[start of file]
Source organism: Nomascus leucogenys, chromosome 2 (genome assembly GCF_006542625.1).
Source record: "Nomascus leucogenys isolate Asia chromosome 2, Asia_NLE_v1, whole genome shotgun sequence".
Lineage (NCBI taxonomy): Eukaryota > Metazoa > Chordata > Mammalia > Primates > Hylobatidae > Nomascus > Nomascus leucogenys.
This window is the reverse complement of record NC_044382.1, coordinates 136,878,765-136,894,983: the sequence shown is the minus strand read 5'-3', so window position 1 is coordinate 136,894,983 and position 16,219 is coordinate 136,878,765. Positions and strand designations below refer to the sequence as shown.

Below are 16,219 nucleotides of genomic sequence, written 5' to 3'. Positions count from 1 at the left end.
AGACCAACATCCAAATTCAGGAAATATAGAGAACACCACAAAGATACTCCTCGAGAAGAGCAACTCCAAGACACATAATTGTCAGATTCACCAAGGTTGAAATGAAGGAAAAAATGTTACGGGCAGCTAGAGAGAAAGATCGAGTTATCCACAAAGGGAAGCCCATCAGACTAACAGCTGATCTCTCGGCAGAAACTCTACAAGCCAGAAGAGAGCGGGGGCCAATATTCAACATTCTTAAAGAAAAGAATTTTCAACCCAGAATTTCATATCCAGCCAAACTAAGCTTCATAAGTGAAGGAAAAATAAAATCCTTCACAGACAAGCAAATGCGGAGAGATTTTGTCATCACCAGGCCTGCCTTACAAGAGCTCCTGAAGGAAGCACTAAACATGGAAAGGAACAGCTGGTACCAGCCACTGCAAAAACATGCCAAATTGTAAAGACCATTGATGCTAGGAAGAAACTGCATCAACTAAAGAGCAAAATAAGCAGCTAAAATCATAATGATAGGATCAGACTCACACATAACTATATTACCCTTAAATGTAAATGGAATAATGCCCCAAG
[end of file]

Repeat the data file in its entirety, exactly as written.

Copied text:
Source organism: Nomascus leucogenys, chromosome 2 (genome assembly GCF_006542625.1).
Source record: "Nomascus leucogenys isolate Asia chromosome 2, Asia_NLE_v1, whole genome shotgun sequence".
Lineage (NCBI taxonomy): Eukaryota > Metazoa > Chordata > Mammalia > Primates > Hylobatidae > Nomascus > Nomascus leucogenys.
This window is the reverse complement of record NC_044382.1, coordinates 136,878,765-136,894,983: the sequence shown is the minus strand read 5'-3', so window position 1 is coordinate 136,894,983 and position 16,219 is coordinate 136,878,765. Positions and strand designations below refer to the sequence as shown.

Below are 16,219 nucleotides of genomic sequence, written 5' to 3'. Positions count from 1 at the left end.
AGACCAACATCCAAATTCAGGAAATATAGAGAACACCACAAAGATACTCCTCGAGAAGAGCAACTCCAAGACACATAATTGTCAGATTCACCAAGGTTGAAATGAAGGAAAAAATGTTACGGGCAGCTAGAGAGAAAGATCGAGTTATCCACAAAGGGAAGCCCATCAGACTAACAGCTGATCTCTCGGCAGAAACTCTACAAGCCAGAAGAGAGCGGGGGCCAATATTCAACATTCTTAAAGAAAAGAATTTTCAACCCAGAATTTCATATCCAGCCAAACTAAGCTTCATAAGTGAAGGAAAAATAAAATCCTTCACAGACAAGCAAATGCGGAGAGATTTTGTCATCACCAGGCCTGCCTTACAAGAGCTCCTGAAGGAAGCACTAAACATGGAAAGGAACAGCTGGTACCAGCCACTGCAAAAACATGCCAAATTGTAAAGACCATTGATGCTAGGAAGAAACTGCATCAACTAAAGAGCAAAATAAGCAGCTAAAATCATAATGATAGGATCAGACTCACACATAACTATATTACCCTTAAATGTAAATGGAATAATGCCCCAAG